The COVID-19 outbreak began a little more than a year ago, gradually covering all seven continents and 191 countries or regions. Official records show that there have been more than 92 million cases recorded thus far, with 1.97 million deaths.
Over the last month or so however, the situation has improved somewhat. While cases continue to be recorded, multiple vaccines have joined the fray, and despite the threat posed by new mutated strains of the virus, the jabs remain effective. But even as businesses reopen their office doors and people claim that the pandemic "is over", the World Health Organisation has struck a cautionary note.
"We are going into the second year, this could be tougher given the transmission dynamics and some issues we see," Executive Director of the WHO Health Emergencies Programme Michael Ryan said during a Q&A session on Wednesday.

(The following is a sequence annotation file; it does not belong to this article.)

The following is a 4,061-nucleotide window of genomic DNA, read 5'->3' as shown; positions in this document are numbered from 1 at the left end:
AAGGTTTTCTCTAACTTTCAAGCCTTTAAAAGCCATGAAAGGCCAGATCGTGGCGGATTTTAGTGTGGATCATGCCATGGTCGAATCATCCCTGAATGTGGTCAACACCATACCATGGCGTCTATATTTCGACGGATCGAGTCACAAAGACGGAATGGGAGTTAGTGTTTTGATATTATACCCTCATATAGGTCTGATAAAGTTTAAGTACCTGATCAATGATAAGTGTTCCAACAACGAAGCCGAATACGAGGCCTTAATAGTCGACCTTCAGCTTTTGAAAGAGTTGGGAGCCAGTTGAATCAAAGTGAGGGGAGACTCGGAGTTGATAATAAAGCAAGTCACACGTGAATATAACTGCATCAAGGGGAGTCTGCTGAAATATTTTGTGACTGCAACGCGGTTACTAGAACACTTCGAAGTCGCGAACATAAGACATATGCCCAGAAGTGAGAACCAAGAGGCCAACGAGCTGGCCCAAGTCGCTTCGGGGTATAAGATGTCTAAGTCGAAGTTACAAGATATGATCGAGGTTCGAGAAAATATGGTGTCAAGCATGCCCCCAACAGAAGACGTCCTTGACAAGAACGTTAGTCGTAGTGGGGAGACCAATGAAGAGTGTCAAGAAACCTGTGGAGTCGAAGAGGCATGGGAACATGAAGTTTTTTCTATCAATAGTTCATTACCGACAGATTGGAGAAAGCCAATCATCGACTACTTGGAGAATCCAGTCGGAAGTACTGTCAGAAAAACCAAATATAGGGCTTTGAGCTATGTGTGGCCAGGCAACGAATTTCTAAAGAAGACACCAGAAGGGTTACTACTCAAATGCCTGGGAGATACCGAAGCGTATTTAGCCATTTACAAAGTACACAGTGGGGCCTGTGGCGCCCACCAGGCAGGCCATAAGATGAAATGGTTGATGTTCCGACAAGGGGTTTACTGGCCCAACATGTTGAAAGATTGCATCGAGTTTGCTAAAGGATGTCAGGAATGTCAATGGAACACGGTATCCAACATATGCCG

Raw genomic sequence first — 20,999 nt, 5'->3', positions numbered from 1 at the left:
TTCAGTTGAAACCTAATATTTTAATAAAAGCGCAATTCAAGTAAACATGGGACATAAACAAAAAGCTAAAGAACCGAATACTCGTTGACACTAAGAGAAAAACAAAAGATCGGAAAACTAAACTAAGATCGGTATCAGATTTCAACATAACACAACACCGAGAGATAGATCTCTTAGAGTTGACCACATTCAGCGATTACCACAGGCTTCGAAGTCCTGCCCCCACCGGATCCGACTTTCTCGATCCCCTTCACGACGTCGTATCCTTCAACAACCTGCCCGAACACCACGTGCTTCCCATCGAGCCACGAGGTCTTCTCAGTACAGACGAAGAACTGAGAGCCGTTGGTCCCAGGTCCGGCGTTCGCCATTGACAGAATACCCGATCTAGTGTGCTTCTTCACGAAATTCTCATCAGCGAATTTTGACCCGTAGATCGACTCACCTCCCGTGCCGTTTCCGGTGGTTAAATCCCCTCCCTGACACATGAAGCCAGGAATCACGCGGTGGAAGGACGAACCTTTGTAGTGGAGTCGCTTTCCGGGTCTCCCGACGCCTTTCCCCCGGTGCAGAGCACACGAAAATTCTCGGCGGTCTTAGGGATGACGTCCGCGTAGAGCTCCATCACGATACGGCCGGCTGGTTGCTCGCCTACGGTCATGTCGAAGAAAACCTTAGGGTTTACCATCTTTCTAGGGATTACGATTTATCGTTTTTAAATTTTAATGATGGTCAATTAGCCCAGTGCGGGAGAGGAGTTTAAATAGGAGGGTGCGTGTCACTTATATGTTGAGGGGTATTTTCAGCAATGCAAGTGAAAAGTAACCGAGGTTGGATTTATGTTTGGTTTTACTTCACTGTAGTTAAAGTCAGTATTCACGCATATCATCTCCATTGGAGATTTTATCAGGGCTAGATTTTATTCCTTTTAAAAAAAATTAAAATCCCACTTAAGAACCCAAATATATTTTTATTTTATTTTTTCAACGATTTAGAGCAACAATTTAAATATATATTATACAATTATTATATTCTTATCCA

According to an article posted to the WHO website on January 12, the organisation is currently moving to "expand its scientific collaboration and monitoring of emerging variants of SARS-CoV-2". As the report notes, while it is not unusual for vaccines to mutate, the more the SARS-CoV-2 virus spreads, the more opportunities it has to change. Put more simply, the WHO believes that greater levels of transmission can lead to new variants emerging.
“So far an astounding 350 000 sequences have been publicly shared, but most come from just a handful of countries. Improving the geographic coverage of sequencing is critical for the world to have eyes and ears on changes to the virus,” the article quotes Dr Maria Van Kerkhove, WHO Technical Lead on COVID-19 as saying.